This third and final installment of posts about Merzbow’s “Takahe Collage” focuses on the closing track, the mere 12 minute “Grand Owl Habitat.”
Probably the least active and cluttered of the album, “Grand Owl Habitat” takes a clearly sectionalized approach that even may vaguely (in some ways) resemble ABA form. Or, if it can’t quite be thought of as ABA form (and really it can’t, but hear me out) there is at the very least elements that appear and disappear at intervals making it sound as if the spaces without the pitched, more focused sounds form a point of recurring repose against spaces that contain those sounds and therefore stand as a contrast.
Just as with the previous tracks there is introductory material here as the underlying beat is generated. The first section of the song, that which lacks the presence of pitch material for the most part, continues for the first minute. Following that is the entrance of some of the erratic pitch material and sound envelope manipulations.
The main thing, as far as this song is concerned, is that each time the more focused, pitched sounds enter they do so with an increased intensity with each recurrence. Meanwhile the sections of the song that alternate with these increasingly active sounds remain fixed. The stasis is fixed in sound and in tempo. No alterations whatsoever are made to the initial underlying beat that is generated at the beginning of the track.
From 2:06 to about 2:18 there is a drastic shift in texture that marks a new section, where everything is stripped away, save for the underlying structure. We have seen this many times before in the previous tracks, where there is a frequent stripping away and subsequent re-building of material to create motion through the song from beginning to end. There are even some interesting rhythmic moments in “Grand Owl Habitat” that can be heard when a lot of that material is stripped away. For example, at about the 6:40 mark there is a sort of polyrhythmic effect going on with two of the layers just before a screeching sound of a free-jazz saxophone bleat begins to dominate the texture. That sound, as it happens, will remain throughout the remainder of the track.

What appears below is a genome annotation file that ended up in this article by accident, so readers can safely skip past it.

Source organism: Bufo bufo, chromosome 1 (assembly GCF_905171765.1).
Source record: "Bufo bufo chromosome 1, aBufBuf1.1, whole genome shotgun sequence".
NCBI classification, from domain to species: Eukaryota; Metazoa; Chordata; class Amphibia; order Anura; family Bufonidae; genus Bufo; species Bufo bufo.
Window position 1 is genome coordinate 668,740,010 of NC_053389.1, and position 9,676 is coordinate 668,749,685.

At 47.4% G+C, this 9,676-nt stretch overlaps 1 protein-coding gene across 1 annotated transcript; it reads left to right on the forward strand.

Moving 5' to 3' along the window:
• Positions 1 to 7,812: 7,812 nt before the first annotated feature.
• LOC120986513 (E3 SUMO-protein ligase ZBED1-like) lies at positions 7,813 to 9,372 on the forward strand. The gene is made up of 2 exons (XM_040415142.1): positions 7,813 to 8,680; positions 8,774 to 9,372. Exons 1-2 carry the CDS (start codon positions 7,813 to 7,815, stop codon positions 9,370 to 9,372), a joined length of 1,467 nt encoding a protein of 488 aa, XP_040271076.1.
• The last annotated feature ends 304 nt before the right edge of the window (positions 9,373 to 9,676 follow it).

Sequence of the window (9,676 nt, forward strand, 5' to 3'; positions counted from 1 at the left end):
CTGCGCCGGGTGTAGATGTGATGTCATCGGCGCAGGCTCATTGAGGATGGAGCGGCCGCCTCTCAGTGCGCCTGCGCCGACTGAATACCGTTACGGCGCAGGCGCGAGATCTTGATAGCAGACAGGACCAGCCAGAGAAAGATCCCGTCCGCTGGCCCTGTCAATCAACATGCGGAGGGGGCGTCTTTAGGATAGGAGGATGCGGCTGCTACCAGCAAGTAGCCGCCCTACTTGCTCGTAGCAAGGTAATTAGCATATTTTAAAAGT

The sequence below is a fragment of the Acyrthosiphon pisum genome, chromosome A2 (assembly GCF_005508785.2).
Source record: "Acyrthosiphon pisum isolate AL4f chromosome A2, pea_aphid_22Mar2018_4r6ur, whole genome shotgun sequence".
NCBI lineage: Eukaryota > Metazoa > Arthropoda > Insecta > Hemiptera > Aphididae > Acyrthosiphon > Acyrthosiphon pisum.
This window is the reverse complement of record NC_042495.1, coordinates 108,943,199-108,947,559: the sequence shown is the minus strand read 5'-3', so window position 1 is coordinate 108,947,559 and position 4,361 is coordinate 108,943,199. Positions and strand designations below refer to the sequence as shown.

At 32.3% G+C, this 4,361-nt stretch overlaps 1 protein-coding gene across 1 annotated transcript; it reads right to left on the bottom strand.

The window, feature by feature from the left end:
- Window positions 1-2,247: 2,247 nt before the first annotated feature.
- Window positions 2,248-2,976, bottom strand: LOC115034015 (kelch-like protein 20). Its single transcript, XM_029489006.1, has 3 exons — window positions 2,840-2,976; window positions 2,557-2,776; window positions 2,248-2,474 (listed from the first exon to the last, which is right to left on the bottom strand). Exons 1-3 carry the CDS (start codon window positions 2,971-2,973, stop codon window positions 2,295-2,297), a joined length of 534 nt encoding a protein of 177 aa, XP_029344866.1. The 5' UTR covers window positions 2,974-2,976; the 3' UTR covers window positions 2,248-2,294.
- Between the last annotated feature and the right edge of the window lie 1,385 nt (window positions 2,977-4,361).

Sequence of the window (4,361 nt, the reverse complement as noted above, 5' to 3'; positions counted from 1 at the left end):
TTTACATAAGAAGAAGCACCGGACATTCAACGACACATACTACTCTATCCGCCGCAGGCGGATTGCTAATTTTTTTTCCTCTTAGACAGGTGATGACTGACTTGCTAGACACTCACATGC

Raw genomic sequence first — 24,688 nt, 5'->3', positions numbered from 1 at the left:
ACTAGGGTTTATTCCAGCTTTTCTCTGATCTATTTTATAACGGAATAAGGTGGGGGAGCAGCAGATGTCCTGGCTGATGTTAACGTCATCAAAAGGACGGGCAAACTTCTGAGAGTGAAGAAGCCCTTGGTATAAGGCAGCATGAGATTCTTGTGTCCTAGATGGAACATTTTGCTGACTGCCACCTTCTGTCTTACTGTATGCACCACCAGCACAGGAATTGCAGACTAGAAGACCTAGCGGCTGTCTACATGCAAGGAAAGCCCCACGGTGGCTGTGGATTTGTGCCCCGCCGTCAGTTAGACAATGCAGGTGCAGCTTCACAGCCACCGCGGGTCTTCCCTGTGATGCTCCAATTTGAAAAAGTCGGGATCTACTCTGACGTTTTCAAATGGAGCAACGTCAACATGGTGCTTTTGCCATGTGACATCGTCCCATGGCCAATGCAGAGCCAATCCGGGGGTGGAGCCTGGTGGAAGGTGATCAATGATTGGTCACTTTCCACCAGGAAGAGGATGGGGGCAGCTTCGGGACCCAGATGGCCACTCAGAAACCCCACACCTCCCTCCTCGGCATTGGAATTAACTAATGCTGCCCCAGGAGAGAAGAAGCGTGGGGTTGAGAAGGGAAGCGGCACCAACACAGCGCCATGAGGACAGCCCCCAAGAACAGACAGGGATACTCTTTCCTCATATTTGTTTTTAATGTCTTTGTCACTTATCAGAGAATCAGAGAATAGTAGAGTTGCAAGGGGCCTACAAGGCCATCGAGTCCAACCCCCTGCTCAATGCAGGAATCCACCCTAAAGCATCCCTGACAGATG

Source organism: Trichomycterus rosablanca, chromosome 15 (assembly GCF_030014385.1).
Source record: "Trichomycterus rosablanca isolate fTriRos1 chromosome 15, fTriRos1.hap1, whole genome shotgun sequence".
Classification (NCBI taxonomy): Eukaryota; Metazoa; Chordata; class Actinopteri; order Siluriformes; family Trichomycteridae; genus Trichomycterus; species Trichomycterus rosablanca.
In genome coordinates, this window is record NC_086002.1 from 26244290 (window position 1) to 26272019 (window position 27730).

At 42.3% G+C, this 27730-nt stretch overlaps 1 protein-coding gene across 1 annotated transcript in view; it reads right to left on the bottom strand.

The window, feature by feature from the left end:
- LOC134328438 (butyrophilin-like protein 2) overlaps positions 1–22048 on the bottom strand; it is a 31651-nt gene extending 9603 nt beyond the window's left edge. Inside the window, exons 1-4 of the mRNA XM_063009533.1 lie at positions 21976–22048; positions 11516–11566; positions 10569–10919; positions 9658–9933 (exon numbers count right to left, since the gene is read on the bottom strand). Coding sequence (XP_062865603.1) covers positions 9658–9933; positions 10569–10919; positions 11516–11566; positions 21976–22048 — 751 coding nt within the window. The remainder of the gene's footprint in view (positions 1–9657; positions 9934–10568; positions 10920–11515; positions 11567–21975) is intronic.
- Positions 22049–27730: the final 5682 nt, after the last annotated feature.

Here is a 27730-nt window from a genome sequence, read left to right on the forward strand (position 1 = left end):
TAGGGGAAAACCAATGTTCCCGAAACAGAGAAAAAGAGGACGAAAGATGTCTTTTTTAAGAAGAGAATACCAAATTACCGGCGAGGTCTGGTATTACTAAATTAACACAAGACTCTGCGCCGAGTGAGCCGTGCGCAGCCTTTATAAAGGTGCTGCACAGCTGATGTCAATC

What I think may be most notable, other than the drastic ebbs in texture through this track, is the way that Merzbow manages to bring the piece to a close. As a composer it is absolutely crucial for one to know their compositional language inside and out, for that is how you learn to phrase your material and, more importantly, how to begin and end a piece. Essentially, when the material that you are using is created via a hierarchy that doesn’t included strictly pitched material, how does one go about cadencing, or closing the piece?
The way that Merzbow answers that question here appears at the 10:52 mark where suddenly that underlying rhythm is taken away. In an instant only the focused, more or less pitched material is left and seems to float above the surface. But without that underlying structure it is only a matter of time before they are not able to sustain themselves anymore and about a minute later they begin to fade out. This, in my opinion, makes for a truly satisfying end to not only this track, but to the entire album.